Once more, thousands of people were treated to a packed weekend of fun, laughter, daring and one incredible concert as the Durham Streets Summer Festival took over the streets of Durham city for the August Bank Holiday weekend.
The headline show of the weekend was the much anticipated appearance of The Futureheads at Durham Cathedral.
With the ‘crossing tower’ bathed in coloured lights, and the magnificent acoustics of the nave used to their fullest effect, three north east acts filled the Cathedral with a sound very different from the usual choral voices, but no less beautiful and powerful in their impact.
The supporting acts, South Shields’ Natasha Haws and Martin Longstaff from Sunderland who goes by the name The Lake Poets described the experience as ‘daunting’ and ‘something I’ll remember for the rest of my life’. Their simple, melancholic songs accompanied each time only by a single acoustic guitar rang out through the cathedral and produced both emotion and universal acclaim from the audience of almost 1,000 packed into the venue.
Barry Hyde, lead vocalist of The Futureheads, described their appearance as ‘a privilege’ and band member Ross Millard also thanked the organisers for ‘the opportunity to play such a stunning venue’. The band played songs from their ‘a cappella’ and acoustic album “Rant”, with some reworked songs from their back catalogue, covers of Kate Bush and Black Eyed Peas songs, and some shanties and madrigals thrown in for good measure.
The complex and powerful vocal harmonies were a perfect match for the surroundings, and the show was the perfect uplifting antidote to the inclement weather the audience had endured on their walk to the cathedral.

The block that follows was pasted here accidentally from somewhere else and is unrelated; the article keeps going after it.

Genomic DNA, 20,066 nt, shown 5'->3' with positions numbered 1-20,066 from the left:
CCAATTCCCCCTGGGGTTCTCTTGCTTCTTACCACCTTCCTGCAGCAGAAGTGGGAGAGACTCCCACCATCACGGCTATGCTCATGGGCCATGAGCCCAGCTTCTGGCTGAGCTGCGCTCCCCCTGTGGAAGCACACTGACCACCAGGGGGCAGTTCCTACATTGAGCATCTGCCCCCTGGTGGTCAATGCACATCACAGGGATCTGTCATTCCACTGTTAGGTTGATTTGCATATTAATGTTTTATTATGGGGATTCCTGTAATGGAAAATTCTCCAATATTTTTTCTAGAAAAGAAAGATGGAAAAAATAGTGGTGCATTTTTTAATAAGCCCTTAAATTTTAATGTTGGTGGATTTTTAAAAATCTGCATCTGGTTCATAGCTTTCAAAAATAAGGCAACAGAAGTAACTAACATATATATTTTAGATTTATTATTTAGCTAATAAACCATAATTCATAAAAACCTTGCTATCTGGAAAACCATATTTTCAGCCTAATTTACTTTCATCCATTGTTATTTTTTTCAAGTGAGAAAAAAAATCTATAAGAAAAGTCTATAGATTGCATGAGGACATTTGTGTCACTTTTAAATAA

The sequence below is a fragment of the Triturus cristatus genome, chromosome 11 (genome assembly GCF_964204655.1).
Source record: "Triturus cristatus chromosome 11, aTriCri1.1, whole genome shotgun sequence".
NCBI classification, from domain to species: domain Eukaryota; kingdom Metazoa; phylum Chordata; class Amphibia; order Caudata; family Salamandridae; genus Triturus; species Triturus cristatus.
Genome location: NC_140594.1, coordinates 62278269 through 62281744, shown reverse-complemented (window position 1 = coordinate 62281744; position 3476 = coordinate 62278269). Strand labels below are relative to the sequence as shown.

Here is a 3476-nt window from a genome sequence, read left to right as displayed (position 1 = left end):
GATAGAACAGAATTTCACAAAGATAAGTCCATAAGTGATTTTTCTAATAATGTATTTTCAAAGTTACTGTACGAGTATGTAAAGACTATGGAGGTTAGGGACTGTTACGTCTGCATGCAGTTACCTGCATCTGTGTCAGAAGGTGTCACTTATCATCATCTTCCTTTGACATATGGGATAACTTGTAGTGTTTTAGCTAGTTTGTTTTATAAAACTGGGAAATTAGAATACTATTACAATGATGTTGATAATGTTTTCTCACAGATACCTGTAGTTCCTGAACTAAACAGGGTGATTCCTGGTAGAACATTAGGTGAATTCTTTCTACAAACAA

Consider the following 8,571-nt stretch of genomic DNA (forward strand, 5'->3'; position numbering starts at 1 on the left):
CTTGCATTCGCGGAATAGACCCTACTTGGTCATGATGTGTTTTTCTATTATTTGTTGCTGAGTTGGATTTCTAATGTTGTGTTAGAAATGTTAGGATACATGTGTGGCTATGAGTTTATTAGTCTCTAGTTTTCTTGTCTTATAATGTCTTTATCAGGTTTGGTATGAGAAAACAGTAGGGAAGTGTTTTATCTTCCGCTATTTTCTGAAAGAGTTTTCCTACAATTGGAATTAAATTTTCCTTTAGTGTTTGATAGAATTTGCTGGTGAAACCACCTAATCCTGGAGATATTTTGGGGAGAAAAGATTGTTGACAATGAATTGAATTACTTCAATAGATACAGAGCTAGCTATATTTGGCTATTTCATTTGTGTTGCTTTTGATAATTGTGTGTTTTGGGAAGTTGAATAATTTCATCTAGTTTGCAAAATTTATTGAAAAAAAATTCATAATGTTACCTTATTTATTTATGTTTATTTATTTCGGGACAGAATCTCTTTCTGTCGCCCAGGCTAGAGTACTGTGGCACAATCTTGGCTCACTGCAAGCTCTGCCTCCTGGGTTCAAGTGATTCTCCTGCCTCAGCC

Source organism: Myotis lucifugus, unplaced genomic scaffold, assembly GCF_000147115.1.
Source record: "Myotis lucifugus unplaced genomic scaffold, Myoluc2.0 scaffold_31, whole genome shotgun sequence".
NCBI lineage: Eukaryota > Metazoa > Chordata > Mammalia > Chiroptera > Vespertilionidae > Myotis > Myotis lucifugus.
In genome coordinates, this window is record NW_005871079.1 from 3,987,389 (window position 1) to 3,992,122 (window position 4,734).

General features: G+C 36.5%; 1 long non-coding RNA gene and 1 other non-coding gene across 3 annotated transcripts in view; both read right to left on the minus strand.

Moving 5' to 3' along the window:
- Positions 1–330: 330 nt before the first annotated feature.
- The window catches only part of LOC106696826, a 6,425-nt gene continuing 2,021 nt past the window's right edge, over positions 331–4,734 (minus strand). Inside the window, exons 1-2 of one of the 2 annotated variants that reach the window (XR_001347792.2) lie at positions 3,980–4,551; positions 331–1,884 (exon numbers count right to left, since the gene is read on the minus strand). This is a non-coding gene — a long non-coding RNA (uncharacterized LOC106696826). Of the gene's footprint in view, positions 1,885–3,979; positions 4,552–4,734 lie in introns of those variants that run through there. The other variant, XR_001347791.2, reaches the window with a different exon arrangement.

Kate James, Festivals and Events Manager for Visit County Durham said:
“When we were putting together the programme for the 2012 Streets Festival, we knew this would be something special, but it exceeded even our expectations. We owe a massive thank you to the acts that performed on the night, and to Durham Cathedral and all our partners in helping to make it happen. “Streets” has always been about delivering something different to the usual festival experience, something that is unique to Durham. This was the epitome of that aim.
“We’ve had 1,000 people in the Cathedral and thousands more over the weekend enjoying the free street performances around the city centre. This hasn’t been the greatest summer for weather, but it takes a lot to dampen the spirits of people and we’ve been really pleased with the turnout. Now, as with all annual events we’ll turn our attention to making sure that 2013 will be just as good a year for “Streets”, maybe even better.”
Sing-a-long-a Rocky Horror was back by popular demand, as the kick-off event on Friday evening, with hundreds treated to a pre-show cabaret outside the Gala Theatre, before taking the party into the auditorium for a raucous celebration of all things Transylvanian.
On Saturday and Sunday afternoons, buskers, fools, acrobats, jugglers and daredevils, the very best in street performance wowed the crowds with agility, stunts, skills and nerve.
The Circle Shows took place in Millennium Place and the Market Square, with acts as diverse as Herbie Treehead, a performer from Consett, who before this weekend had performed around the world but never in his native Durham, and Jaardu, with a cobra-choosing-card trick that had the crowd enthralled and surprised in equal measure.
Festival goers were encouraged to reward the performances by dropping money into the hat, but also to choose their favourite act of the weekend by making their selection on a voting form.
The eventual ‘People’s Choice’ winner was Fat Matt. Not at all fat, Matt demonstrated amazing feats of balance, bizarre magic and peculiar body contortions. Trained by Chinese and Russian masters, Fat Matt came out on top thanks in no small part by being able to juggle and play the ukulele simultaneously while standing on his head.
Our objective is to ensure that the tourism sector performs to its maximum capacity and brings economic benefits to the county in the form of wealth and job creation. Our broad aims are to attract people to the area and to provide visitors with the best possible experience.